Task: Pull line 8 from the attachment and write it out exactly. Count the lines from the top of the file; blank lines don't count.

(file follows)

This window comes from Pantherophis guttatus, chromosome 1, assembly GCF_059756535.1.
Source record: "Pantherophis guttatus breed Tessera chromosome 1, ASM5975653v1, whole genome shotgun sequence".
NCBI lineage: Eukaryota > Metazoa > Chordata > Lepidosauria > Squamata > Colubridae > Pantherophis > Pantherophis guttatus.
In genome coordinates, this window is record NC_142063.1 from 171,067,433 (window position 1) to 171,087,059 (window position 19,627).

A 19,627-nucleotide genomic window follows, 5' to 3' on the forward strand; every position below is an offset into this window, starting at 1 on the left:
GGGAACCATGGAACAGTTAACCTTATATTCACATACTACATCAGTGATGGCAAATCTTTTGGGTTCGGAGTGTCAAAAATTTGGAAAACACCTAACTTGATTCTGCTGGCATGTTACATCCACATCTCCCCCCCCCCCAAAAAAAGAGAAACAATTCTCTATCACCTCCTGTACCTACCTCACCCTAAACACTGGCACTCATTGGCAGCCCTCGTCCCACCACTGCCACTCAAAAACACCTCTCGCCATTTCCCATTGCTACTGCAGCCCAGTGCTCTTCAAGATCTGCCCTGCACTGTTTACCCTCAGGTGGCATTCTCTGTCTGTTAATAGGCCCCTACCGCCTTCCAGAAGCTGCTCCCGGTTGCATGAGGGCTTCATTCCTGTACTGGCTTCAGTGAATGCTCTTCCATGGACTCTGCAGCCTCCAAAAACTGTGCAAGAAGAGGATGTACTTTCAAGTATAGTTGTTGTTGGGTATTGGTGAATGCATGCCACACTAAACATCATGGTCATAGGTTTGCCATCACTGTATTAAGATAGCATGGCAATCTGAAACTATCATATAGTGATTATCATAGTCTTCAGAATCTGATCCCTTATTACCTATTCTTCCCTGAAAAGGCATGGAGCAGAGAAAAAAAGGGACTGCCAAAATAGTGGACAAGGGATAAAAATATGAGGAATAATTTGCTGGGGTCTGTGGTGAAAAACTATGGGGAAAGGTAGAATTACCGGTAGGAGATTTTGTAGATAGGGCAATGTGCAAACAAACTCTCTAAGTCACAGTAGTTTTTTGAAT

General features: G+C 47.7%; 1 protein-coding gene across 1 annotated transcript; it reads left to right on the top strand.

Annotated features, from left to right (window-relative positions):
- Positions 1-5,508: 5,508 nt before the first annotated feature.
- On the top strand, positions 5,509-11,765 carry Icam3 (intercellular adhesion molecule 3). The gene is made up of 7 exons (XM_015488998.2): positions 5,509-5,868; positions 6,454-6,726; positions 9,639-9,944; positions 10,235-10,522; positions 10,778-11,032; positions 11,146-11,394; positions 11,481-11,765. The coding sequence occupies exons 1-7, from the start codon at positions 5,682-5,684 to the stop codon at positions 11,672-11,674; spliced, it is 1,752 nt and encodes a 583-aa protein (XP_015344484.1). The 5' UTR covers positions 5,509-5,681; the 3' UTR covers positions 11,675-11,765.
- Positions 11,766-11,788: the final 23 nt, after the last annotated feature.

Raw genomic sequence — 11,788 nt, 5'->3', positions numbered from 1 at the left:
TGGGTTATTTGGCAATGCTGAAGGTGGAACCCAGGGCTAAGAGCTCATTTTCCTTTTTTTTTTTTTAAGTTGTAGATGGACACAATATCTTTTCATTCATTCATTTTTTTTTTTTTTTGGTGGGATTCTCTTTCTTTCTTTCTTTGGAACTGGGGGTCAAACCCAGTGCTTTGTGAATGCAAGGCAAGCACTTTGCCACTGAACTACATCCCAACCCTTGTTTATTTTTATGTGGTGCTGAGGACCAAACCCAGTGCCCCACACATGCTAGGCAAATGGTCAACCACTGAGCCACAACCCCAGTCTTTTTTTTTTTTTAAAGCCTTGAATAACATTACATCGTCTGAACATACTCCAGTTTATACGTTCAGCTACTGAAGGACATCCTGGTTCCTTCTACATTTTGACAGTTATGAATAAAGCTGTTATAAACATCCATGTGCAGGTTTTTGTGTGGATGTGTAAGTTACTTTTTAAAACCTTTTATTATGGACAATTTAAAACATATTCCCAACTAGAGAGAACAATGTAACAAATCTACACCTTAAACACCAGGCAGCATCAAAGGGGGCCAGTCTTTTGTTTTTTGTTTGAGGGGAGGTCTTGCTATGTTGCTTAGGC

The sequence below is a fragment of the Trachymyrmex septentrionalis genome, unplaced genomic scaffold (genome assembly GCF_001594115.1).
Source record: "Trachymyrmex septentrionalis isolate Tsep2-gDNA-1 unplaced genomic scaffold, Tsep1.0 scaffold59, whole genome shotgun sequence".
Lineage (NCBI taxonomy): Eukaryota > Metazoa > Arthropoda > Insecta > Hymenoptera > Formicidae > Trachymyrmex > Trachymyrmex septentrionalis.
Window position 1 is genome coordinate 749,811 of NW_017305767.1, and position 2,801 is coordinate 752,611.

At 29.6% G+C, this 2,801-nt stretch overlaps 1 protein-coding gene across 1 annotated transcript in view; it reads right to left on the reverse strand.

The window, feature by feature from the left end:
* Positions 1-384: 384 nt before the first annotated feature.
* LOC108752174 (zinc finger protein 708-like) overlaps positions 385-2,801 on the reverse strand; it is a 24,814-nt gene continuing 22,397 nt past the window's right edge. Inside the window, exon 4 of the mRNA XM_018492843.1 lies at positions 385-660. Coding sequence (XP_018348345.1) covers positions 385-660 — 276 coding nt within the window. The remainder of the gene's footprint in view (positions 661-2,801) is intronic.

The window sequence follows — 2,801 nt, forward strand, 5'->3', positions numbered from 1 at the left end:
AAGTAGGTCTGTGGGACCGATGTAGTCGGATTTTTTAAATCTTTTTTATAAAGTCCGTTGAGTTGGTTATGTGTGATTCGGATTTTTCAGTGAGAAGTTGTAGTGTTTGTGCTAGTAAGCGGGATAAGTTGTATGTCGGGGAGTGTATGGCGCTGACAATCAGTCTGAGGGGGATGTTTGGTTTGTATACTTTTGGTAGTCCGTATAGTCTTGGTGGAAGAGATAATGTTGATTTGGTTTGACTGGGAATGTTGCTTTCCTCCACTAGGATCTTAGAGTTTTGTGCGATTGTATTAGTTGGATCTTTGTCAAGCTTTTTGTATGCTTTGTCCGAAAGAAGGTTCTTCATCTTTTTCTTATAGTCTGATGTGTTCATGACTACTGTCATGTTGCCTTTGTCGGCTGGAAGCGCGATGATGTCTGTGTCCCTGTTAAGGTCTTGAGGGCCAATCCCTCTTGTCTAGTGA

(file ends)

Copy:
Annotated features, from left to right (window-relative positions):